A return to emphasis on utility as a criterion of value is noted in the writings of Turgot (1727-1781). In fact the systematic formulation of this concept is sometimes credited to him. He was aware that value was created by several factors, but the most important was the need of the individual, or, in other words, the utility which an object possessed to the individual. There was, of course, great variation in utility from individual to individual, from time to time, and from place to place. Future need and difficulty of attainment also influenced evaluation. As far as market price was concerned, Turgot understood the importance of supply and demand, and believed that midway between the various offers and demands a price would be set.
Richard Cantillon (1680-1734) was a French banker who laid the foundation for the classical theory of value in his Essay upon the Nature of Commerce in General which was published in 1755. (Adam Smith acknowledged his dependency upon the work of Cantillon from time to time.) The intrinsic value of a commodity is the measure of the quantity and quality of land and labor entering into its production. Market prices are set by supply and demand and do not always reflect intrinsic value, although for commodities that are in constant demand and general use the market price is stable and remains close to the intrinsic worth. Other prices vary greatly, being in general determined by supply and demand, but also fluctuating according to the whims and fancies of bargainers and the aggressiveness of sellers.

Twenty years after Cantillon's Essay came The Wealth of Nations. At the outset Smith distinguished between the two types of value—value in use, and value in exchange. These two values are seldom equal, for things which have value in use may be plentiful and have no value in exchange, and vice versa. It is at this point in his explanation that he uses the previously mentioned diamond-water illustration employed earlier by John Law.

Although not a thoroughgoing advocate of the labor theory of value, Smith nevertheless indicated that value in exchange was rooted in the labor necessary to acquire it. In fact labor was the original purchase price paid for all things. While gold and silver vary in the amount of labor they may purchase, the quantity of labor necessary to produce a commodity varies but little from time to time, thought Smith. The latter is the real estimate of value, however much prices may change. The labor value is the real price; the money value is the nominal price.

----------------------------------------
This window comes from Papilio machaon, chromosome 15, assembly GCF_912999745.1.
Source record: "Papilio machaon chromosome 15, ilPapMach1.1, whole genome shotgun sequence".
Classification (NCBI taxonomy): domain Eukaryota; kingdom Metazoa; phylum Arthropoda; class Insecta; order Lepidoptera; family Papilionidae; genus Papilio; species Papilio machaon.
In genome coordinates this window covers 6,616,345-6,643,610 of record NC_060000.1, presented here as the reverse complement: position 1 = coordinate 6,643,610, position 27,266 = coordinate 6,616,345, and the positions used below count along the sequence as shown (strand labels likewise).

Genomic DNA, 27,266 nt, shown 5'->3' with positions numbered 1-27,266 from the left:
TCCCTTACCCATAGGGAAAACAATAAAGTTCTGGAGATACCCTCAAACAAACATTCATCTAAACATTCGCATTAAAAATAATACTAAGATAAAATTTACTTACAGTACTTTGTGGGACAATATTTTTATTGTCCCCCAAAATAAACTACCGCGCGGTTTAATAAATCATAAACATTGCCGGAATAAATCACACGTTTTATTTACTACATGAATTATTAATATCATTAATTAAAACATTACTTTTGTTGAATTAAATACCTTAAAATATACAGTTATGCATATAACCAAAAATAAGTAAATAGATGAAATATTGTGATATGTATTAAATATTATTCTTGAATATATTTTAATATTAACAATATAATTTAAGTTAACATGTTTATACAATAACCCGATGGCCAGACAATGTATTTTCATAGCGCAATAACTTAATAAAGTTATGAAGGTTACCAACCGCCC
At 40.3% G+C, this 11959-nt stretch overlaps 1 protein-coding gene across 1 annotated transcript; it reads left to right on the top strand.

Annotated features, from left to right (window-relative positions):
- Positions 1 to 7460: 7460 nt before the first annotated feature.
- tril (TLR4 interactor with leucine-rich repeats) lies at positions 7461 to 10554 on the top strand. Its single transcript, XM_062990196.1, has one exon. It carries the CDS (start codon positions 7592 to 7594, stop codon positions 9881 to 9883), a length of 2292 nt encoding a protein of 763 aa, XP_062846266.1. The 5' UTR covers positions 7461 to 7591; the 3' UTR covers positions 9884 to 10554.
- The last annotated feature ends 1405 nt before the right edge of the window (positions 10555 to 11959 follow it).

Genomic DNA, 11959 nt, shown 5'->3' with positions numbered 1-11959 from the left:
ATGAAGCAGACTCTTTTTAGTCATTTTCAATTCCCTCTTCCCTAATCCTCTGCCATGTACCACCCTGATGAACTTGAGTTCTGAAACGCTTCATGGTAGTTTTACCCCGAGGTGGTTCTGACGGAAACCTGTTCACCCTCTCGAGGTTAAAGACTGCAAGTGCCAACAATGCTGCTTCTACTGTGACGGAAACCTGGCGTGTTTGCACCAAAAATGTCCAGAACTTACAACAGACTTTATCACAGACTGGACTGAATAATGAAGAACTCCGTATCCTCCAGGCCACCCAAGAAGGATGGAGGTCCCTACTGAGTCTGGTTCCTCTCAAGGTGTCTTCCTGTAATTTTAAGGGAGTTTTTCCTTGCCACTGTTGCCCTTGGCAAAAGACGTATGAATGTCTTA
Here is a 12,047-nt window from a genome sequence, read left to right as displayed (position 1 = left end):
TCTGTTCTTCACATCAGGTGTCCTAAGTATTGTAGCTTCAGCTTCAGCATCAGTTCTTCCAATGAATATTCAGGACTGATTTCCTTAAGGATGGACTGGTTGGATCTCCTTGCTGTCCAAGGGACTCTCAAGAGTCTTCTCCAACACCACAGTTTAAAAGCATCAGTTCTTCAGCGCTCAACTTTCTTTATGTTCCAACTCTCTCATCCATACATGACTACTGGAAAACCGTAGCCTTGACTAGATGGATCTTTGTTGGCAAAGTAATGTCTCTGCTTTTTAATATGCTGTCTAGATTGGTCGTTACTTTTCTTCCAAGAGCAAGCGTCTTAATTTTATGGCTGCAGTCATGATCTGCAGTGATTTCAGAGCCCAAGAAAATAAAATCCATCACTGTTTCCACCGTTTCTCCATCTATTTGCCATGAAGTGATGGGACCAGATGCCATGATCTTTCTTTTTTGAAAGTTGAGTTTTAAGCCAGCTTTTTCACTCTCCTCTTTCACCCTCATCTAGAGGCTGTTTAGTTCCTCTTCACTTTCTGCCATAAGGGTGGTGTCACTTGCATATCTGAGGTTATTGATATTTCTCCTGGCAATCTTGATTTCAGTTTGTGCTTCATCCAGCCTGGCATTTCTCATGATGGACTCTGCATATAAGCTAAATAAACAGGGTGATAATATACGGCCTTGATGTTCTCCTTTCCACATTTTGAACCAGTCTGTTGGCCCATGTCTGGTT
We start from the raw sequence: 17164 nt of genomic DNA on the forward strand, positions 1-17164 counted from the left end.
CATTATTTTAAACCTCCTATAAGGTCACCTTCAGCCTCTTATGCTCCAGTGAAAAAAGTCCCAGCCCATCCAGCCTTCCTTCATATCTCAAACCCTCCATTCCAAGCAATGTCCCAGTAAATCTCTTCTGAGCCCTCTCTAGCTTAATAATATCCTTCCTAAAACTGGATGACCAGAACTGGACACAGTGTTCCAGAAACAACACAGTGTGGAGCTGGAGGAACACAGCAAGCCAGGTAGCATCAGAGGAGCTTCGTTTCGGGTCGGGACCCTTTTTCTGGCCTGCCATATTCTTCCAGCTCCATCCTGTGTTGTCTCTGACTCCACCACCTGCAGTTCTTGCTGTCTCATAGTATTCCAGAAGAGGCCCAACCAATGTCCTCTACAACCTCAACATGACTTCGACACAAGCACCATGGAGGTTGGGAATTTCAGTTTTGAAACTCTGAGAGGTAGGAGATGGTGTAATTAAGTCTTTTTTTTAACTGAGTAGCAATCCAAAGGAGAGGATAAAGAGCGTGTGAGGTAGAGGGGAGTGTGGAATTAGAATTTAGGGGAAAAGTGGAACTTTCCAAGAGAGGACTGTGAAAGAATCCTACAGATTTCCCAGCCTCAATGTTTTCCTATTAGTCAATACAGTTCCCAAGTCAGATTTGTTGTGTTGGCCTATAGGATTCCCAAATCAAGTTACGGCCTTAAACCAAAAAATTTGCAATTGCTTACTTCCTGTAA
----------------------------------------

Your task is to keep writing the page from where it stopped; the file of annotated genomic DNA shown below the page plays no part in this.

But it was only in the simplest societies that commodities were really exchanged on, or in consideration of, their labor value. When land became scarce, and capital important, the owners of such could exact a fee for their use which had to be met out of the market price of the commodity; consequently labor costs no longer were the only costs which established real price. It is not clear whether Smith believed that rent and interest came out of value created by labor or whether additional value was added from a different source to provide for their share.
Smith recognized the difficulties inherent in applying the labor theory of value. Since he had already intimated that it could apply only in relatively simple communities, he did not worry about such problems as how various degrees of skill and speed were to be equated, or how persons in entirely different occupations would balance their effort. Nevertheless, he indicated that labor never could be evaluated on a purely quantitative basis, for esteem and prestige modified the evaluation of different kinds of work.

Market values fluctuated above and below the normal values set by the cost of production (costs of labor, land, and capital). Prices could not continue long at variance with normal value, for a kind of magnetism made up of forces in the economic order itself tended to draw them together. However, monopolies and "natural causes" might temporarily or permanently sustain market values above the normal value level.